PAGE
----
Given the very rural aspect of the area, the diversion route would also have required the use of several minor roads which often have steep embankment sides to bring the road level up above the level of the surrounding fens, which would have potentially led to significant traffic handling difficulties. With the potential also existing for a high carbon footprint on the project using open cut, it was decided to investigate the rehabilitation options.
Looking at the rehabilitation options meant selecting a lining technique that would ‘fit the bill’. Given the experience of many contractors in the field of lining works, the project was put out to competitive tender. However, many lining options such as hot water cure and epoxy resin use do have significant leachate from the liner during the lining process and subsequent to the liner installation. As the site was handing land drainage this was not seen as an option that could be utilised.
The remaining option was the use of an Ultra Violet (UV) cured lining that does not have the environmental disadvantages of other systems. Ultimately, DALROD’s Cambridge franchisee (under the leadership of Mike Pollard) was selected as the preferred bidder for the works using a UV cure system, even though the company had not previously utilised UV cure on other operations. However, it was understood that the company’s experience on other lining works, as well as the fact that DALROD was very familiar with prevailing conditions in this part of the country, stood it in good stead for this operation.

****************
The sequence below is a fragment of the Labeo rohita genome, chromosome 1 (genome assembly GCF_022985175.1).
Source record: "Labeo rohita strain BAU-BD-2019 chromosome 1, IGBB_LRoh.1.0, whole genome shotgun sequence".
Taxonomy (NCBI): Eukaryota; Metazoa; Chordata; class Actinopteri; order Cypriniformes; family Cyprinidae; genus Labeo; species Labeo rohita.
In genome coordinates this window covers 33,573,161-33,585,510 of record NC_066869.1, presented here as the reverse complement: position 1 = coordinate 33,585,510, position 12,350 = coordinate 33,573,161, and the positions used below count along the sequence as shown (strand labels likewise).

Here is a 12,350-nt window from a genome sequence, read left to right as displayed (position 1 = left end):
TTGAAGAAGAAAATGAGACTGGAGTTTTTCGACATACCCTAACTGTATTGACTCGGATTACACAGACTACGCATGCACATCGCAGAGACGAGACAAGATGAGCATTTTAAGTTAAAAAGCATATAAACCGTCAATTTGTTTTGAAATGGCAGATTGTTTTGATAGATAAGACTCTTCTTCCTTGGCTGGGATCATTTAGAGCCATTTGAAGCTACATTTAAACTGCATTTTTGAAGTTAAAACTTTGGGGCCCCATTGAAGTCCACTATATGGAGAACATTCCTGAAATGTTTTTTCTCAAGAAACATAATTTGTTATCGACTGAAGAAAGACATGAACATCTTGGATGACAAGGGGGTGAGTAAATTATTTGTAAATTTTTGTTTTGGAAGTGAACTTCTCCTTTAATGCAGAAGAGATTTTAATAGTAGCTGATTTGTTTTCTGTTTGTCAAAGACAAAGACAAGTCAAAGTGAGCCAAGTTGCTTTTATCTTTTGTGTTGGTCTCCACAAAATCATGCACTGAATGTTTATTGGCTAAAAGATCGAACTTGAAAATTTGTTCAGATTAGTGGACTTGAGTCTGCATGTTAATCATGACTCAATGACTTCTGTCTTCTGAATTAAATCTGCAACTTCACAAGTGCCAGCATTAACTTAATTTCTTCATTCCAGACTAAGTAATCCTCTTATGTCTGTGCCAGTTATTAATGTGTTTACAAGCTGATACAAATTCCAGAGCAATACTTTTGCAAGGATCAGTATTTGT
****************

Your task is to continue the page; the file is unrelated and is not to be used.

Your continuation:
One of the other advantages of the UV lining option, over and above the environmental ones in terms of non-contamination of the ground water run-off, was that there would be no need to have a complete road closure, as the works could be completed using a four-way traffic control system at the crossroad where the culvert was located, so eliminating the major disruptive diversion route.